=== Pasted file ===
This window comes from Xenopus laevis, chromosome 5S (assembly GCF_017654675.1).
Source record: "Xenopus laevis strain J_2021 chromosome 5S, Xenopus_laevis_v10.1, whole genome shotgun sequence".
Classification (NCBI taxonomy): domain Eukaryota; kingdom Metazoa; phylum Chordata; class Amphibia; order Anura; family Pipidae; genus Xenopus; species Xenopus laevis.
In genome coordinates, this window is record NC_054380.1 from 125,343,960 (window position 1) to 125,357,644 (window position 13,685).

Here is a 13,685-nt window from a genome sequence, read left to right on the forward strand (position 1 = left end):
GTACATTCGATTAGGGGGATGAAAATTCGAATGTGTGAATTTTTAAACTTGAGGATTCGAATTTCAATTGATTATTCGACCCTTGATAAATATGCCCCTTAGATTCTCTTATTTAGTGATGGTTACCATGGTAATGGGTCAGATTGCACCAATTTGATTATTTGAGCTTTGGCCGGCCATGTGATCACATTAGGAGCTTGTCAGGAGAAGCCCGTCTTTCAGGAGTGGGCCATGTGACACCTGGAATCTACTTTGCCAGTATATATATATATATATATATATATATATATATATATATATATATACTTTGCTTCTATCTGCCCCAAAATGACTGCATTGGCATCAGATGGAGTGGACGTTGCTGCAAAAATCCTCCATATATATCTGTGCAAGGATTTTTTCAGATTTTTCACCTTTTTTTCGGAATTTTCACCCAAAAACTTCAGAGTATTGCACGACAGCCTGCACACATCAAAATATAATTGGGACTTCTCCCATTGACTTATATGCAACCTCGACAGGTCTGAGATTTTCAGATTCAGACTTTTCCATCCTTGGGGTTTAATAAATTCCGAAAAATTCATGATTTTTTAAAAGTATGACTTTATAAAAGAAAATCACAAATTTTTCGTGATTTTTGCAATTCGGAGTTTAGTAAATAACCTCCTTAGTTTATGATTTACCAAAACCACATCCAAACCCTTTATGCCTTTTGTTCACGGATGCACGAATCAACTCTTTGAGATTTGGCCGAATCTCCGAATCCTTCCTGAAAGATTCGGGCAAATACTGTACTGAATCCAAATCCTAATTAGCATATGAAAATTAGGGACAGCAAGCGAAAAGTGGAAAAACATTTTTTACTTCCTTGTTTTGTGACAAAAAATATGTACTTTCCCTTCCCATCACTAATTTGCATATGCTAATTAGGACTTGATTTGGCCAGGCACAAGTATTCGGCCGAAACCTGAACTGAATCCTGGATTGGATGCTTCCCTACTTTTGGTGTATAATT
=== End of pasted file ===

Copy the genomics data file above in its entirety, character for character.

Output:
This window comes from Xenopus laevis, chromosome 5S (assembly GCF_017654675.1).
Source record: "Xenopus laevis strain J_2021 chromosome 5S, Xenopus_laevis_v10.1, whole genome shotgun sequence".
Classification (NCBI taxonomy): domain Eukaryota; kingdom Metazoa; phylum Chordata; class Amphibia; order Anura; family Pipidae; genus Xenopus; species Xenopus laevis.
In genome coordinates, this window is record NC_054380.1 from 125,343,960 (window position 1) to 125,357,644 (window position 13,685).

Here is a 13,685-nt window from a genome sequence, read left to right on the forward strand (position 1 = left end):
GTACATTCGATTAGGGGGATGAAAATTCGAATGTGTGAATTTTTAAACTTGAGGATTCGAATTTCAATTGATTATTCGACCCTTGATAAATATGCCCCTTAGATTCTCTTATTTAGTGATGGTTACCATGGTAATGGGTCAGATTGCACCAATTTGATTATTTGAGCTTTGGCCGGCCATGTGATCACATTAGGAGCTTGTCAGGAGAAGCCCGTCTTTCAGGAGTGGGCCATGTGACACCTGGAATCTACTTTGCCAGTATATATATATATATATATATATATATATATATATATATATATATACTTTGCTTCTATCTGCCCCAAAATGACTGCATTGGCATCAGATGGAGTGGACGTTGCTGCAAAAATCCTCCATATATATCTGTGCAAGGATTTTTTCAGATTTTTCACCTTTTTTTCGGAATTTTCACCCAAAAACTTCAGAGTATTGCACGACAGCCTGCACACATCAAAATATAATTGGGACTTCTCCCATTGACTTATATGCAACCTCGACAGGTCTGAGATTTTCAGATTCAGACTTTTCCATCCTTGGGGTTTAATAAATTCCGAAAAATTCATGATTTTTTAAAAGTATGACTTTATAAAAGAAAATCACAAATTTTTCGTGATTTTTGCAATTCGGAGTTTAGTAAATAACCTCCTTAGTTTATGATTTACCAAAACCACATCCAAACCCTTTATGCCTTTTGTTCACGGATGCACGAATCAACTCTTTGAGATTTGGCCGAATCTCCGAATCCTTCCTGAAAGATTCGGGCAAATACTGTACTGAATCCAAATCCTAATTAGCATATGAAAATTAGGGACAGCAAGCGAAAAGTGGAAAAACATTTTTTACTTCCTTGTTTTGTGACAAAAAATATGTACTTTCCCTTCCCATCACTAATTTGCATATGCTAATTAGGACTTGATTTGGCCAGGCACAAGTATTCGGCCGAAACCTGAACTGAATCCTGGATTGGATGCTTCCCTACTTTTGGTGTATAATT